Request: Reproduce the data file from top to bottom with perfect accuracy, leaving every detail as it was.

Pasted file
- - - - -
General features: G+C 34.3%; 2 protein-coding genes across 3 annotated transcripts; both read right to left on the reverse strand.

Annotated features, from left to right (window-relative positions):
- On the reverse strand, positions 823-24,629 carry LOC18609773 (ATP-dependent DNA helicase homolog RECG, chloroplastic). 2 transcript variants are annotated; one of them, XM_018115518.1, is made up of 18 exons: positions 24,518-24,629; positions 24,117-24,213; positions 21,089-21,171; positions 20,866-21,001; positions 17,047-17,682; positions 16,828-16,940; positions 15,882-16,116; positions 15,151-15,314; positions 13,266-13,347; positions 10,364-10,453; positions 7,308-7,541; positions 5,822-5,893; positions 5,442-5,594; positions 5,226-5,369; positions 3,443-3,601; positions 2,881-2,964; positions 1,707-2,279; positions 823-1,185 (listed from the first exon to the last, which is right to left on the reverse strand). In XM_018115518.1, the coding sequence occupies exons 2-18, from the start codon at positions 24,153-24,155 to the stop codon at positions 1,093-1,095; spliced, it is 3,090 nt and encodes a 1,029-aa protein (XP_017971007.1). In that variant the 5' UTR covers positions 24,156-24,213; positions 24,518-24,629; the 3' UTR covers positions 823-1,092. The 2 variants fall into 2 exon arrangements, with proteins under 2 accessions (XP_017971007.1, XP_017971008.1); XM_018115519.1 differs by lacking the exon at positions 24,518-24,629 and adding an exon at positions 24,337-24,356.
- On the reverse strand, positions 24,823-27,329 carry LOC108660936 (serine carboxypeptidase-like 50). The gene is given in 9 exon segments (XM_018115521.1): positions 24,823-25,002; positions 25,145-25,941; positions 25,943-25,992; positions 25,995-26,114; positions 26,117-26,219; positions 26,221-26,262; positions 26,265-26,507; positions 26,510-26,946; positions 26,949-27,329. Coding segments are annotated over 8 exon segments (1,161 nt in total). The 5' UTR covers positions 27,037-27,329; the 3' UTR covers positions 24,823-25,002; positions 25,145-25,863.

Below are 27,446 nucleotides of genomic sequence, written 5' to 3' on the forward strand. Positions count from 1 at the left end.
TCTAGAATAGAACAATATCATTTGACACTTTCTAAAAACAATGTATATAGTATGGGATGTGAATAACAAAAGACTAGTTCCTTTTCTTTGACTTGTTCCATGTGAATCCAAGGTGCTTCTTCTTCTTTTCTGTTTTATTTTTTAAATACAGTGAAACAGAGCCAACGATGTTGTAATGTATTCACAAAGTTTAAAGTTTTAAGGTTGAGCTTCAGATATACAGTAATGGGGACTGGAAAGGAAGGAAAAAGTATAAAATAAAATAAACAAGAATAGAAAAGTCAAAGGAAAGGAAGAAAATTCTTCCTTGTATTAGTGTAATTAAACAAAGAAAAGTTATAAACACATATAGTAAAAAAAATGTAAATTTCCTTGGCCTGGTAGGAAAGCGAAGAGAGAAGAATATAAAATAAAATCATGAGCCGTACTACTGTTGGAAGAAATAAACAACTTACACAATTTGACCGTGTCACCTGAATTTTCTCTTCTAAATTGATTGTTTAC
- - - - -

General features: G+C 34.3%; 2 protein-coding genes across 3 annotated transcripts; both read right to left on the reverse strand.

Annotated features, from left to right (window-relative positions):
- On the reverse strand, positions 823-24,629 carry LOC18609773 (ATP-dependent DNA helicase homolog RECG, chloroplastic). 2 transcript variants are annotated; one of them, XM_018115518.1, is made up of 18 exons: positions 24,518-24,629; positions 24,117-24,213; positions 21,089-21,171; positions 20,866-21,001; positions 17,047-17,682; positions 16,828-16,940; positions 15,882-16,116; positions 15,151-15,314; positions 13,266-13,347; positions 10,364-10,453; positions 7,308-7,541; positions 5,822-5,893; positions 5,442-5,594; positions 5,226-5,369; positions 3,443-3,601; positions 2,881-2,964; positions 1,707-2,279; positions 823-1,185 (listed from the first exon to the last, which is right to left on the reverse strand). In XM_018115518.1, the coding sequence occupies exons 2-18, from the start codon at positions 24,153-24,155 to the stop codon at positions 1,093-1,095; spliced, it is 3,090 nt and encodes a 1,029-aa protein (XP_017971007.1). In that variant the 5' UTR covers positions 24,156-24,213; positions 24,518-24,629; the 3' UTR covers positions 823-1,092. The 2 variants fall into 2 exon arrangements, with proteins under 2 accessions (XP_017971007.1, XP_017971008.1); XM_018115519.1 differs by lacking the exon at positions 24,518-24,629 and adding an exon at positions 24,337-24,356.
- On the reverse strand, positions 24,823-27,329 carry LOC108660936 (serine carboxypeptidase-like 50). The gene is given in 9 exon segments (XM_018115521.1): positions 24,823-25,002; positions 25,145-25,941; positions 25,943-25,992; positions 25,995-26,114; positions 26,117-26,219; positions 26,221-26,262; positions 26,265-26,507; positions 26,510-26,946; positions 26,949-27,329. Coding segments are annotated over 8 exon segments (1,161 nt in total). The 5' UTR covers positions 27,037-27,329; the 3' UTR covers positions 24,823-25,002; positions 25,145-25,863.

Below are 27,446 nucleotides of genomic sequence, written 5' to 3' on the forward strand. Positions count from 1 at the left end.
TCTAGAATAGAACAATATCATTTGACACTTTCTAAAAACAATGTATATAGTATGGGATGTGAATAACAAAAGACTAGTTCCTTTTCTTTGACTTGTTCCATGTGAATCCAAGGTGCTTCTTCTTCTTTTCTGTTTTATTTTTTAAATACAGTGAAACAGAGCCAACGATGTTGTAATGTATTCACAAAGTTTAAAGTTTTAAGGTTGAGCTTCAGATATACAGTAATGGGGACTGGAAAGGAAGGAAAAAGTATAAAATAAAATAAACAAGAATAGAAAAGTCAAAGGAAAGGAAGAAAATTCTTCCTTGTATTAGTGTAATTAAACAAAGAAAAGTTATAAACACATATAGTAAAAAAAATGTAAATTTCCTTGGCCTGGTAGGAAAGCGAAGAGAGAAGAATATAAAATAAAATCATGAGCCGTACTACTGTTGGAAGAAATAAACAACTTACACAATTTGACCGTGTCACCTGAATTTTCTCTTCTAAATTGATTGTTTAC